Co-chairs Margaret Russell and Rebecca Schapp discuss the formation of SCU’s Ohlone History Working Group and its goal of proposing concrete ways to better honor this region’s indigenous Ohlone peoples.

On the heels of the first ever powwow on modern Mission grounds, Santa Clara University has a new committee tasked with finding concrete ways to honor the indigenous Ohlone peoples who trace their ancestry through this land.

Associate Provost for Diversity and Inclusion Margaret Russell, who co-chairs the Ohlone History Working Group, says the team drew inspiration from Georgetown University’s ongoing process to acknowledge and respond to its historical ties to the institution of slavery. “We decided that a Working Group model, drawing upon the expertise and insights of Ohlone representatives and campus members, would be highly beneficial,” she says.

Members–whose ranks include Muwekma Ohlone Tribe Chairwoman Charlene Nijmeh and Catherine Moore ’20, chair of the Native American Coalition for Change student group—are charged with drafting recommendations to incoming President Kevin O’Brien, S.J. this fall.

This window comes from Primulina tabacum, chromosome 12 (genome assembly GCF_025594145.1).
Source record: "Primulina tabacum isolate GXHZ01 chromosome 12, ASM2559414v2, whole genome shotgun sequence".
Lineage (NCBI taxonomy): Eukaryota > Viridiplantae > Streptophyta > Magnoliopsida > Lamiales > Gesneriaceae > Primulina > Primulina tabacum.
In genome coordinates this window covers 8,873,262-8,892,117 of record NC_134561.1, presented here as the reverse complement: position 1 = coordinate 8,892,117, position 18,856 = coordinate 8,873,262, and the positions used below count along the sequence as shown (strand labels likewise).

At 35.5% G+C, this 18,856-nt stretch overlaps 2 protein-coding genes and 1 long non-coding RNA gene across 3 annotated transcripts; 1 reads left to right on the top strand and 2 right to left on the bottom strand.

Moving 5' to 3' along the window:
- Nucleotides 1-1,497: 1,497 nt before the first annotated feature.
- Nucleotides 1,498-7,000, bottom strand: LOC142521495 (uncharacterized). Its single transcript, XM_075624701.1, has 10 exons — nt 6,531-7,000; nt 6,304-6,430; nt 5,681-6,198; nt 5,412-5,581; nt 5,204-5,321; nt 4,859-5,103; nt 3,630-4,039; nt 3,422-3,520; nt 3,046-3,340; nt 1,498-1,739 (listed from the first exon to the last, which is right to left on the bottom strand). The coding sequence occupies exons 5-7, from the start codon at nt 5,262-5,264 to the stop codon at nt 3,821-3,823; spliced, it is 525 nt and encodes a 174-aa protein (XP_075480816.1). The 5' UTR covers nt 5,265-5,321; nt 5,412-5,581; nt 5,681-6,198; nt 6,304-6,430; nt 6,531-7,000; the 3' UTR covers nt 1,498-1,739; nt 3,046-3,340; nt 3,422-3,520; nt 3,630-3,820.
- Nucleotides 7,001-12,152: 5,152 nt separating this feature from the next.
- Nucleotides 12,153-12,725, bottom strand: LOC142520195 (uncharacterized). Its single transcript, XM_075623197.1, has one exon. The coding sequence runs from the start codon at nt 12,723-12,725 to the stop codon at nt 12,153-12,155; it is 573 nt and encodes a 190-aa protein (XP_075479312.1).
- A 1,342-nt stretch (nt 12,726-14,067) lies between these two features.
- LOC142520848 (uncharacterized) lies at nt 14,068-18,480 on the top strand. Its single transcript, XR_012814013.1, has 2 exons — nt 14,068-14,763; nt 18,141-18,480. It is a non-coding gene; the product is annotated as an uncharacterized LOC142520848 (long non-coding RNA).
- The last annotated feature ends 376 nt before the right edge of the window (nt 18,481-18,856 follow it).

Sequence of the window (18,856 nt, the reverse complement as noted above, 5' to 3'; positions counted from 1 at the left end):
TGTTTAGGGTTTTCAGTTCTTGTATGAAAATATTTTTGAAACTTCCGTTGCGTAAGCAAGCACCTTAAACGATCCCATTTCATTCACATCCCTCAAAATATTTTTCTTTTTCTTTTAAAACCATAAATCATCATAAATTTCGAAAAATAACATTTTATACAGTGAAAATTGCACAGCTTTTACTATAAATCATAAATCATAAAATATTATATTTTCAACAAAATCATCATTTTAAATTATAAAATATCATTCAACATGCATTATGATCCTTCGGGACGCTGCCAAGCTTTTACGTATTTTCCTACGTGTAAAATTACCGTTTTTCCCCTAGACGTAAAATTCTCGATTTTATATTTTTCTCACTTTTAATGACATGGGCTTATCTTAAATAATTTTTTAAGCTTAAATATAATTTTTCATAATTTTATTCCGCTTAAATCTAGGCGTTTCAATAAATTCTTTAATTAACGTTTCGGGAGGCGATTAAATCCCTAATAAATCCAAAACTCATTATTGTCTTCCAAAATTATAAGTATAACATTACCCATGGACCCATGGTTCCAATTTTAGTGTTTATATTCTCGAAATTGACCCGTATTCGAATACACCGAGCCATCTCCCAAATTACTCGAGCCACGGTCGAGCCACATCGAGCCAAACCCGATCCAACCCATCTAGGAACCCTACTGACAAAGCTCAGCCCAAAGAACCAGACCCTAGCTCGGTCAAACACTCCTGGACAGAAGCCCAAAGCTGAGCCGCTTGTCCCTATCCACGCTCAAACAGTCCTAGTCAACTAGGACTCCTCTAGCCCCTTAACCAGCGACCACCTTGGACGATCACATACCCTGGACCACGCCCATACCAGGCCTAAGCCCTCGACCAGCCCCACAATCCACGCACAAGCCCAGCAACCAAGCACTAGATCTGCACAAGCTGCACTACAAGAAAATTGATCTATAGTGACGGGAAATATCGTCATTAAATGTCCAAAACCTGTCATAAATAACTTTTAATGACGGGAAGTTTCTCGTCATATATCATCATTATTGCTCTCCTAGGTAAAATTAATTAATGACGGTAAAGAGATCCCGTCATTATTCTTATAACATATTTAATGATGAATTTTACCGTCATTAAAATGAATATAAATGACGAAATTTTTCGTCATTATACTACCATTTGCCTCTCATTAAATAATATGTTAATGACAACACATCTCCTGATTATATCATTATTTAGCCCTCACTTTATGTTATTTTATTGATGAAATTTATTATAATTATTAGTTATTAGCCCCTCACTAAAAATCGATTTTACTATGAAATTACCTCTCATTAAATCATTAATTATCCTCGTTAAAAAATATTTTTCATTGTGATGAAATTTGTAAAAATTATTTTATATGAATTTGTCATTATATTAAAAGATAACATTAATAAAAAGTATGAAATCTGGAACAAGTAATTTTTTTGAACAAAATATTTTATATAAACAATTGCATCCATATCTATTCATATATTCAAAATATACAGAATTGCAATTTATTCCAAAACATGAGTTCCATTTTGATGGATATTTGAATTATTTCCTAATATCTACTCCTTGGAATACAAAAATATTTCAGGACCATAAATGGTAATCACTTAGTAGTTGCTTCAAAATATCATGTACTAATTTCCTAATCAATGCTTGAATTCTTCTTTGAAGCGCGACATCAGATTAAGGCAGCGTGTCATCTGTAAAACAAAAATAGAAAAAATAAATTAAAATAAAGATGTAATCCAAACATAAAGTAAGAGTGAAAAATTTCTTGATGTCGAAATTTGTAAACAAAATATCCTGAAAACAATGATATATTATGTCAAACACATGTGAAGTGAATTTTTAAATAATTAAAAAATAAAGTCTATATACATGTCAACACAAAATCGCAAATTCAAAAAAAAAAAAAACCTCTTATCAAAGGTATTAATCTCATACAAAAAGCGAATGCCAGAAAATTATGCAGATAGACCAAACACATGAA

Co-chair Rebecca Schapp, Director of the de Saisset Museum, says the group’s formation coincides with a national movement to reconcile widespread wrongs against Native Americans. In June, Governor Gavin Newsom ’89 issued a formal apology to California’s Native American communities on behalf of the state for a history of repression and violence. Schapp says, “The time is right for Santa Clara to take a more prominent, accurate, and transparent stand on honoring the Ohlone people, past and present. I truly believe it is the right thing to do.”

post-image Members of the Ohlone History Working, including Monica V. Arellano (center), Vice Chairwoman of the Muwekma Ohlone Tribe, Charlene Nijmeh (right center), Chairwoman of Muwekma Ohlone Tribe, and Alan Leventhal (back right), Tribal Ethno-Historian, sing during the Opening Ceremony of the SCU Powwow on May 4, 2019. Photo by Jim Gensheimer.